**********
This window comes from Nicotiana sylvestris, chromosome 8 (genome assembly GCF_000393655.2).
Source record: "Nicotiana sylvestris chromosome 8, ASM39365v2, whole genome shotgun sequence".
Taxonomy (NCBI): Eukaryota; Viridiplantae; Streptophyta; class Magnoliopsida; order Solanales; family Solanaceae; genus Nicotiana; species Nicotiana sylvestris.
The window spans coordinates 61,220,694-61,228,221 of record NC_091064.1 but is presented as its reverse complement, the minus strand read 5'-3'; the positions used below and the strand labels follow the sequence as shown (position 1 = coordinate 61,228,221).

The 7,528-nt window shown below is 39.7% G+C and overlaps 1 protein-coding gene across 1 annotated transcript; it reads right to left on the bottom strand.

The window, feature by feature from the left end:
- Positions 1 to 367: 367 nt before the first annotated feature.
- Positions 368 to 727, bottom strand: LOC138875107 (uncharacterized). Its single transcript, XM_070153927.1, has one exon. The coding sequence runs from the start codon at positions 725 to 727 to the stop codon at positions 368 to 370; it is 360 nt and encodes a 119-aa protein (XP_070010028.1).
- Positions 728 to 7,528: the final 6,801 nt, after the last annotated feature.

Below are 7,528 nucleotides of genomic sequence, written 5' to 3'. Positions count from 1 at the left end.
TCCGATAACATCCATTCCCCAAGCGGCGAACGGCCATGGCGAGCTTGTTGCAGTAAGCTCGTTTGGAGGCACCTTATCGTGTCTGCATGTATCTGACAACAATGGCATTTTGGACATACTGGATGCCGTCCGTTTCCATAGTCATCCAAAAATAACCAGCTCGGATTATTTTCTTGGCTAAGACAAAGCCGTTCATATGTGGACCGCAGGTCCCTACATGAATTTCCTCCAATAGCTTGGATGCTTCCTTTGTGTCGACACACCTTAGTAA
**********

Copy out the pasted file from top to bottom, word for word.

This window comes from Nicotiana sylvestris, chromosome 8 (genome assembly GCF_000393655.2).
Source record: "Nicotiana sylvestris chromosome 8, ASM39365v2, whole genome shotgun sequence".
Taxonomy (NCBI): Eukaryota; Viridiplantae; Streptophyta; class Magnoliopsida; order Solanales; family Solanaceae; genus Nicotiana; species Nicotiana sylvestris.
The window spans coordinates 61,220,694-61,228,221 of record NC_091064.1 but is presented as its reverse complement, the minus strand read 5'-3'; the positions used below and the strand labels follow the sequence as shown (position 1 = coordinate 61,228,221).

The 7,528-nt window shown below is 39.7% G+C and overlaps 1 protein-coding gene across 1 annotated transcript; it reads right to left on the bottom strand.

The window, feature by feature from the left end:
- Positions 1 to 367: 367 nt before the first annotated feature.
- Positions 368 to 727, bottom strand: LOC138875107 (uncharacterized). Its single transcript, XM_070153927.1, has one exon. The coding sequence runs from the start codon at positions 725 to 727 to the stop codon at positions 368 to 370; it is 360 nt and encodes a 119-aa protein (XP_070010028.1).
- Positions 728 to 7,528: the final 6,801 nt, after the last annotated feature.

Below are 7,528 nucleotides of genomic sequence, written 5' to 3'. Positions count from 1 at the left end.
TCCGATAACATCCATTCCCCAAGCGGCGAACGGCCATGGCGAGCTTGTTGCAGTAAGCTCGTTTGGAGGCACCTTATCGTGTCTGCATGTATCTGACAACAATGGCATTTTGGACATACTGGATGCCGTCCGTTTCCATAGTCATCCAAAAATAACCAGCTCGGATTATTTTCTTGGCTAAGACAAAGCCGTTCATATGTGGACCGCAGGTCCCTACATGAATTTCCTCCAATAGCTTGGATGCTTCCTTTGTGTCGACACACCTTAGTAA